Results

Among the 38 screened volunteers, we enrolled 31 patients during the recruitment period. One volunteer withdrew his consent before the randomization, and two patients were excluded from the analyses for medical (diagnosed with hypothyroidism after the randomization) or technical (insulin pump failure) reasons. Thus, the E/C/F/TDF group included 10 patients, the F/TDF+LPV/r group included 9 patients, and the F/TDF+DRV/r group included 9 patients. All groups exhibited similar baseline characteristics (Table 1). The treatments were well tolerated and detectable plasma levels of the drugs in the patients confirmed 100% adherence on days 7 and 14. No serious adverse events were observed during the study period.

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Table 1.  Patient baseline characteristics
Table 1. Patient baseline characteristics

E/C/F/TDF, elvitegravir/cobicistat/emtricitabine/tenofovir disoproxil fumarate; F/TDF+LPV/r, emtricitabine/tenofovir disoproxil fumarate in combination with ritonavir-boosted lopinavir; F/TDF+DRV/r, emtricitabine/tenofovir disoproxil fumarate in combination with ritonavir-boosted darunavir.

The three groups exhibited similar baseline IR values (Table 2; Figure 1), based on the MBW (E/C/F/TDF: 11.2 ±3.2; F/TDF+LPV/r: 12.5 ±3.3; F/TDF+DRV/r: 11.6 ±2.5 mg glucose/min×kg), MBW/I and MCR data. Neither E/C/F/TDF nor F/TDF+DRV/r significantly affected IR from baseline to day 14. However, F/TDF+LPV/r treatment significantly increased IR from baseline to day 14, based on the MBW (12.5 ±3.3 versus 9.2 ±1.8 mg glucose/min×kg, P=0.037), MBW/I (0.10 ±0.02 versus 0.07 ±0.02 mg glucose/min×kg×μIU, P=0.0336) and MCR data (0.14 ±0.04 versus 0.10 ±0.02 dl/min×kg, P=0.039).

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Table 2.  Changes in insulin resistance after 14 days of antiretroviral treatment
Table 2. Changes in insulin resistance after 14 days of antiretroviral treatment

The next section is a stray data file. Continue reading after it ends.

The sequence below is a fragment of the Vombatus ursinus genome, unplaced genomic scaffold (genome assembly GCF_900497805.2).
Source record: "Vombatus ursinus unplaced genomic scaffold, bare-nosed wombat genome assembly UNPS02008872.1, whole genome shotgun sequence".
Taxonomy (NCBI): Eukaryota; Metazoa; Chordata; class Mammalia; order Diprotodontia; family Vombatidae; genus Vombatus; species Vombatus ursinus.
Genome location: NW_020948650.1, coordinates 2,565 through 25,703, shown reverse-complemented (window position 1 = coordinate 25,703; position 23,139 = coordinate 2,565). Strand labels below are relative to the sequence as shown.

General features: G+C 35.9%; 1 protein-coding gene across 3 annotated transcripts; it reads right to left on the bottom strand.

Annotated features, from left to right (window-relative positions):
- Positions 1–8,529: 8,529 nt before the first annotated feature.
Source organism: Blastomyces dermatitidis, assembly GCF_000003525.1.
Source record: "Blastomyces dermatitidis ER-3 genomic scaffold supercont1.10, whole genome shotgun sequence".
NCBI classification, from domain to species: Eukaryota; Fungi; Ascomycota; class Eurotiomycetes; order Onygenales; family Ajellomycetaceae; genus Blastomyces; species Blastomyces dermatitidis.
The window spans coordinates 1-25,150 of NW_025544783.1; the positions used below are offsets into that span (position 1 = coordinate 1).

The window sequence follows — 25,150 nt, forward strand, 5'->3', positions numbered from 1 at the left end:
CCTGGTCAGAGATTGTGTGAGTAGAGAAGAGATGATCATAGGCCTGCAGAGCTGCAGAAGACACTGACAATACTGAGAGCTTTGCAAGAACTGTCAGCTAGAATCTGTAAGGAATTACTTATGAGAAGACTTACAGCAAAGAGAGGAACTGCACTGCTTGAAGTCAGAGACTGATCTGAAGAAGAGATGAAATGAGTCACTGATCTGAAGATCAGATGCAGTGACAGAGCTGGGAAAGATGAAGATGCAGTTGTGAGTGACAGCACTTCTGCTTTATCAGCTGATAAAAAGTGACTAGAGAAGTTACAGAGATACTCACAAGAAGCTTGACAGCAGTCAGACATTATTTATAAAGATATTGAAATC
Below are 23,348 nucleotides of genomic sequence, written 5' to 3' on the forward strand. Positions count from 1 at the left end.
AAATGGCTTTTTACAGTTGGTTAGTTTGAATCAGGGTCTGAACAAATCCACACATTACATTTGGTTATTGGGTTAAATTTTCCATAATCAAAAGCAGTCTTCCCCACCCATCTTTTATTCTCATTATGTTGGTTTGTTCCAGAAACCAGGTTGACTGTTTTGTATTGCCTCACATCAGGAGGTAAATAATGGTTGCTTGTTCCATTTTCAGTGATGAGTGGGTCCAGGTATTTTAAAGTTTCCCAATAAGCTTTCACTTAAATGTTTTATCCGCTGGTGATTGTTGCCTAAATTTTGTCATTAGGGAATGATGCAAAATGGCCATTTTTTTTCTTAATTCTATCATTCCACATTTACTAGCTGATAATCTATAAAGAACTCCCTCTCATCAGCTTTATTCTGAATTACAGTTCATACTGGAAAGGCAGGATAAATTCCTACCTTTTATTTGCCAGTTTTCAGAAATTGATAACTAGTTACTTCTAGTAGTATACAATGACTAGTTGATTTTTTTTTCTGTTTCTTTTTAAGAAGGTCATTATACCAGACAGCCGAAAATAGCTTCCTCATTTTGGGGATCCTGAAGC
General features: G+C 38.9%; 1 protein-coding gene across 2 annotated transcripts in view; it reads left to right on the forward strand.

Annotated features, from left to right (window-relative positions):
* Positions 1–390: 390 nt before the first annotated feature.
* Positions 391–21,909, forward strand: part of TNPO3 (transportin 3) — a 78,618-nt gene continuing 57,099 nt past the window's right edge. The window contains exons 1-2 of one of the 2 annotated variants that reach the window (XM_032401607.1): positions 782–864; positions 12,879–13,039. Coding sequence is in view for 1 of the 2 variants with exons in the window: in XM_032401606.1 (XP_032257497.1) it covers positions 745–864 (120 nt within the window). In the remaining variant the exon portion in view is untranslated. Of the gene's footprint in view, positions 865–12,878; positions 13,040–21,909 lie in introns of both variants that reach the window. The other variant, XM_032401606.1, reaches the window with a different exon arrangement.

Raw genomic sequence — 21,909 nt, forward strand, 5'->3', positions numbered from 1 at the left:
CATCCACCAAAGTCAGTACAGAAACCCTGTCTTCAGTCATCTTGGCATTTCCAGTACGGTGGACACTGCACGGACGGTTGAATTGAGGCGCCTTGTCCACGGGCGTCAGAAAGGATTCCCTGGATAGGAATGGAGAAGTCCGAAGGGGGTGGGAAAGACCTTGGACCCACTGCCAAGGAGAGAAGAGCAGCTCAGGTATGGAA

a The statistical analyses were performed using paired t-tests. E/C/F/TDF, elvitegravir/cobicistat/emtricitabine/tenofovir disoproxil fumarate; F/TDF+LPV/r, emtricitabine/tenofovir disoproxil fumarate in combination with ritonavir-boosted lopinavir; F/TDF+DRV/r, emtricitabine/tenofovir disoproxil fumarate in combination with ritonavir-boosted darunavir; MBW, mean glucose disposal rate normalized to weight; MBW/I, mean glucose disposal rate normalized to weight and steady-state insulin concentration; MCR, mean glucose disposal rate normalized to weight and steady-state glucose concentration.

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Figure 1.
Figure 1. Mean insulin sensitivity as expressed using the mean insulin glucose disposal rate that was normalized to body weight on days 1 and 14

Data are shown as mean ±se. E/C/F/TDF, elvitegravir/cobicistat/emtricitabine/tenofovir disoproxil fumarate; F/TDF+DRV/r, emtricitabine/tenofovir disoproxil fumarate in combination with ritonavir-boosted darunavir; F/TDF+LPV/r, emtricitabine/tenofovir disoproxil fumarate in combination with ritonavir-boosted lopinavir; MBW, mean glucose disposal rate normalized to weight; NS, not significant.

The three groups exhibited comparable pretreatment triglyceride levels. Significant post-treatment increases in triglyceride levels (versus baseline) were observed in the F/TDF+LPV/r arm and the F/TDF+DRV/r arm, but not in the E/C/F/TDF arm. The total cholesterol and LDL cholesterol levels did not significantly change in any group (Table 3).

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Table 3.  Changes in lipid metabolism parameters after 14 days of antiretroviral treatment
Table 3. Changes in lipid metabolism parameters after 14 days of antiretroviral treatment

a The statistical analyses were performed using paired t-tests or Wilcoxon signed-rank tests, as appropriate. E/C/F/TDF, elvitegravir/cobicistat/emtricitabine/tenofovir disoproxil fumarate; F/TDF+LPV/r, emtricitabine/tenofovir disoproxil fumarate in combination with ritonavir-boosted lopinavir; F/TDF+DRV/r, emtricitabine/tenofovir disoproxil fumarate in combination with ritonavir-boosted darunavir; HDL, high-density lipoprotein; LDL, low-density lipoprotein.